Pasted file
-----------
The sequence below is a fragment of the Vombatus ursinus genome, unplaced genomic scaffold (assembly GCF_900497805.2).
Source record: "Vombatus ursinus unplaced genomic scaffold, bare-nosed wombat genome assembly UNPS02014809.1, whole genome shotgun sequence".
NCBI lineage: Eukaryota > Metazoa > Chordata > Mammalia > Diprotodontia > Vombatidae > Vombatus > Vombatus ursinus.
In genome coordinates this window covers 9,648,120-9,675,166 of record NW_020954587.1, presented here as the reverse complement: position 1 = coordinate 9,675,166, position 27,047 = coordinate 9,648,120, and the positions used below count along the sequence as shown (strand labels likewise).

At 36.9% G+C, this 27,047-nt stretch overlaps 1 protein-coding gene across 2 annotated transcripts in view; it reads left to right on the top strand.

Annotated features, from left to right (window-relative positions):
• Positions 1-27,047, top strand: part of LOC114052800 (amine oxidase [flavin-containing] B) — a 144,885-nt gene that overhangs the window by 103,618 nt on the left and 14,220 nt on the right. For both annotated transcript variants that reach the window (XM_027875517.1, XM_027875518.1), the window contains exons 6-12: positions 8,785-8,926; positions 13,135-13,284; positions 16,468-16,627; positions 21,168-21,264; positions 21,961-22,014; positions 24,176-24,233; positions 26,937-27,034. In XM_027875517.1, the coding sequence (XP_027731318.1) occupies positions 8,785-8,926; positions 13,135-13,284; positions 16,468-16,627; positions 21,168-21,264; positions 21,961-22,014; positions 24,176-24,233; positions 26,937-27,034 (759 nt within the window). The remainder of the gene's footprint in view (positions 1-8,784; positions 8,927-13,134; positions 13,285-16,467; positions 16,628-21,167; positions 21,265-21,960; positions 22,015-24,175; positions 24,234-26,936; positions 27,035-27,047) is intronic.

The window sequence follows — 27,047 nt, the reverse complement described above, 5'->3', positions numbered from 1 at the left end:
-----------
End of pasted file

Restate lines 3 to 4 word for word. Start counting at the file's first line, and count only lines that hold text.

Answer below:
NCBI lineage: Eukaryota > Metazoa > Chordata > Mammalia > Diprotodontia > Vombatidae > Vombatus > Vombatus ursinus.
In genome coordinates this window covers 9,648,120-9,675,166 of record NW_020954587.1, presented here as the reverse complement: position 1 = coordinate 9,675,166, position 27,047 = coordinate 9,648,120, and the positions used below count along the sequence as shown (strand labels likewise).